2. The scan will come up with a list of detected items. Click Fix Threats to get the virus and related infections removed from your system. Completing this phase of the cleanup process is most likely to lead to complete eradication of the plague proper. Now you are facing a bigger challenge – try and get your data back.
Methods to restore .cesar files encrypted by CrySiS ransomware
Workaround 1: Use file recovery software
It’s important to know that the Cesar virus creates copies of your files and encrypts them. In the meanwhile, the original files get deleted. There are applications out there that can restore the removed data. You can utilize tools like Data Recovery Pro for this purpose. The newest version of the ransomware under consideration tends to apply secure deletion with several overwrites, but in any case this method is worth a try.
Workaround 2: Make use of backups
First and foremost, this is a great way of recovering your files. It’s only applicable, though, if you have been backing up the information stored on your machine. If so, do not fail to benefit from your forethought.
Workaround 3: Use Shadow Volume Copies
In case you didn’t know, the operating system creates so-called Shadow Volume Copies of every file as long as System Restore is activated on the computer. As restore points are created at specified intervals, snapshots of files as they appear at that moment are generated as well. Be advised this method does not ensure the recovery of the latest versions of your files. It’s certainly worth a shot though. This workflow is doable in two ways: manually and through the use of an automatic solution. Let’s first take a look at the manual process.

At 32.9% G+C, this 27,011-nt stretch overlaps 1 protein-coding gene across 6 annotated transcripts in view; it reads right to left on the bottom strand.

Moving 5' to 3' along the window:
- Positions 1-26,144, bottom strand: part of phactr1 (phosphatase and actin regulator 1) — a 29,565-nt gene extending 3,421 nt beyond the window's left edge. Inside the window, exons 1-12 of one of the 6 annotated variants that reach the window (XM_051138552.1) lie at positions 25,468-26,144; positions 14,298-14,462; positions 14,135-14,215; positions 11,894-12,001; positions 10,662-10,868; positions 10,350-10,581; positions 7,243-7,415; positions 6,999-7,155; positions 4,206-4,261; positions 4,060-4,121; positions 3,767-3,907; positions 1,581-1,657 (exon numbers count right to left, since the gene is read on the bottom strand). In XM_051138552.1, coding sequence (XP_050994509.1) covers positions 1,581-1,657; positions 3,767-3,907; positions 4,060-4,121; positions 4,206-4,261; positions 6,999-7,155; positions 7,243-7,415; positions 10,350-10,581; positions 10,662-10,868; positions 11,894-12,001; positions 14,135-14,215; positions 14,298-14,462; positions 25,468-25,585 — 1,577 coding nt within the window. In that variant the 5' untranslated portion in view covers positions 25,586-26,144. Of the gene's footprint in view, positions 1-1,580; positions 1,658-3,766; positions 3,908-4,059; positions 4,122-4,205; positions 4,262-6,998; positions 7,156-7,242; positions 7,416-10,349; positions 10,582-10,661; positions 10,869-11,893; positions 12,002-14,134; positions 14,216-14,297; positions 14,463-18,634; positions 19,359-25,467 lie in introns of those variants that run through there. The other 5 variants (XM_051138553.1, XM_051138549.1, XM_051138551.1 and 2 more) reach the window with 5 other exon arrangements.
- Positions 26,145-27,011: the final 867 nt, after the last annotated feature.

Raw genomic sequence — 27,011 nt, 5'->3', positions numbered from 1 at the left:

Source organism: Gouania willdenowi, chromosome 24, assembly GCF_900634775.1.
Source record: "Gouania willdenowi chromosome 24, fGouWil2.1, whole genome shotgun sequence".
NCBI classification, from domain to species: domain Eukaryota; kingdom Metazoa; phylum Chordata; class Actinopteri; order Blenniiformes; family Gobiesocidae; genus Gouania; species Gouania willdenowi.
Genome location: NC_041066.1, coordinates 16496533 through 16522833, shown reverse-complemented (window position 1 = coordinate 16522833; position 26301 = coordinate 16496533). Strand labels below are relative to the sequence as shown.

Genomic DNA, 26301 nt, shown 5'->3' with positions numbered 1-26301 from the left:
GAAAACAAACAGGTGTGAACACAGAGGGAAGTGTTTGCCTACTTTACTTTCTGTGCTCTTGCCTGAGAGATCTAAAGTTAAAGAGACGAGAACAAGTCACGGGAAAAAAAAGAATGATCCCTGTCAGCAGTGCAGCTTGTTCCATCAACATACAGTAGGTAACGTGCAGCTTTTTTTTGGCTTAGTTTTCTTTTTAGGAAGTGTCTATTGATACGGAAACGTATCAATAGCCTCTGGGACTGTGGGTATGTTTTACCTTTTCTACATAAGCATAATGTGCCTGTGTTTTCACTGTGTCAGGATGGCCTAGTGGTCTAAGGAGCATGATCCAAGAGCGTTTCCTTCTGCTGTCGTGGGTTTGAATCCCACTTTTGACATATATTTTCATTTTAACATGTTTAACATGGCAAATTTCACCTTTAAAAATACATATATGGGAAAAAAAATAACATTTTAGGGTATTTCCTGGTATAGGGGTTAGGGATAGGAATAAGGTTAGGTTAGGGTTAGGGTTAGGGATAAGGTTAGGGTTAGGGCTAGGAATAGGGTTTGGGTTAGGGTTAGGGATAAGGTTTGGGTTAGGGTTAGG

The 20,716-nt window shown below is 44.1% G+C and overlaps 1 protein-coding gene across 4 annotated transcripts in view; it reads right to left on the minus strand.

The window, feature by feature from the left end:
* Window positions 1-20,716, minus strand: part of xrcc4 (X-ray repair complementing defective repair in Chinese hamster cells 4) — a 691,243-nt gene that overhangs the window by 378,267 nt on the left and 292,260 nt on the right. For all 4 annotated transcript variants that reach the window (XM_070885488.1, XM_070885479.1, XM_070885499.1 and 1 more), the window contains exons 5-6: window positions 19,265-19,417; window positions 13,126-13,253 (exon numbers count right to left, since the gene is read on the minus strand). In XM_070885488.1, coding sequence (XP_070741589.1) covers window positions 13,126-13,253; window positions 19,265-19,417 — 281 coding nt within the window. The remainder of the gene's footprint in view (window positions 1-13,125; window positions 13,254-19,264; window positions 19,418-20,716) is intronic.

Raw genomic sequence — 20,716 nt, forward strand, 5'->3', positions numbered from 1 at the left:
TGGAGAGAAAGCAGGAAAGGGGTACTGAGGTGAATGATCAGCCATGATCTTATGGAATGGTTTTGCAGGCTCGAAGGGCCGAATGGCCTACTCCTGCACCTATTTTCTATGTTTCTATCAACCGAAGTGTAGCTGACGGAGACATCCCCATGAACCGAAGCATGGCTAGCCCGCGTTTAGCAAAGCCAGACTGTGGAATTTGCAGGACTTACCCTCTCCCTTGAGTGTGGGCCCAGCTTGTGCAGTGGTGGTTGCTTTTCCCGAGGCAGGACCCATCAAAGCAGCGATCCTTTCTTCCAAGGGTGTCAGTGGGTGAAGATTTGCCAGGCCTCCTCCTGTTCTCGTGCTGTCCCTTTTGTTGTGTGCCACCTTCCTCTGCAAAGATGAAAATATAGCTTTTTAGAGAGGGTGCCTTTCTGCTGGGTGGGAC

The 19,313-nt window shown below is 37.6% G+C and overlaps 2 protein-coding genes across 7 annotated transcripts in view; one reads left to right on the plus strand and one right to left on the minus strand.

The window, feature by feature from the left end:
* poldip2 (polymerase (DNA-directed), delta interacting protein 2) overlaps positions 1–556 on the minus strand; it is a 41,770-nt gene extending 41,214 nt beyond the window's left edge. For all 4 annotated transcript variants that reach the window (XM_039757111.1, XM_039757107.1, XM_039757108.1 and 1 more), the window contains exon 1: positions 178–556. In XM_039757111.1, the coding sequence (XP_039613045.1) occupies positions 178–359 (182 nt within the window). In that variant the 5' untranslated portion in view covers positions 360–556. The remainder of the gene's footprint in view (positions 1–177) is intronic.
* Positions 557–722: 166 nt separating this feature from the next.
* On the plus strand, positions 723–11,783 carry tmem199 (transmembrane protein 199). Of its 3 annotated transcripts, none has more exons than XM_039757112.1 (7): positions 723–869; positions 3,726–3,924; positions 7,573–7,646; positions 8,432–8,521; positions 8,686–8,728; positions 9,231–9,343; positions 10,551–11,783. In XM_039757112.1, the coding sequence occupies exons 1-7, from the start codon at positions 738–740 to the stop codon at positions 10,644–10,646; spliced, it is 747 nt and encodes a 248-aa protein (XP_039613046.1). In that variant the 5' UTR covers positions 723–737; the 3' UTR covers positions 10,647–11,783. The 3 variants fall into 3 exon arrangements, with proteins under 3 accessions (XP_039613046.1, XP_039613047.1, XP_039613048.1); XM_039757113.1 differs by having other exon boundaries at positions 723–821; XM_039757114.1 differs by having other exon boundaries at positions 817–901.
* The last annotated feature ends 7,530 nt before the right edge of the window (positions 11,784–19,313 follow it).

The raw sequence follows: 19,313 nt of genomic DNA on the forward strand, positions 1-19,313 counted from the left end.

- Use the Previous Versions feature
The Windows OS provides a built-in option of recovering previous versions of files. It can also be applied to folders. Just right-click on a file or folder, select Properties and hit the tab named Previous Versions. Within the versions area, you will see the list of backed up copies of the file / folder, with the respective time and date indication. Select the latest entry and click Copy if you wish to restore the object to a new location that you can specify. If you click the Restore button, the item will be restored to its original location.
- Apply Shadow Explorer tool
This workflow allows restoring previous versions of files and folders in an automatic mode rather than by hand. To do this, download and install the Shadow Explorer application. After you run it, select the drive name and the date that the file versions were created. Right-click on the folder or file of interest and select the Export option. Then simply specify the location to which the data should be restored.
Verify whether Cesar ransomware has been completely removed
Again, malware removal alone does not lead to the decryption of your personal files. The data restore methods highlighted above may or may not do the trick, but the ransomware itself does not belong inside your computer. Incidentally, it often comes with other malware, which is why it definitely makes sense to repeatedly scan the system with automatic security software in order to make sure no harmful remnants of this virus and associated threats are left inside Windows Registry and other locations.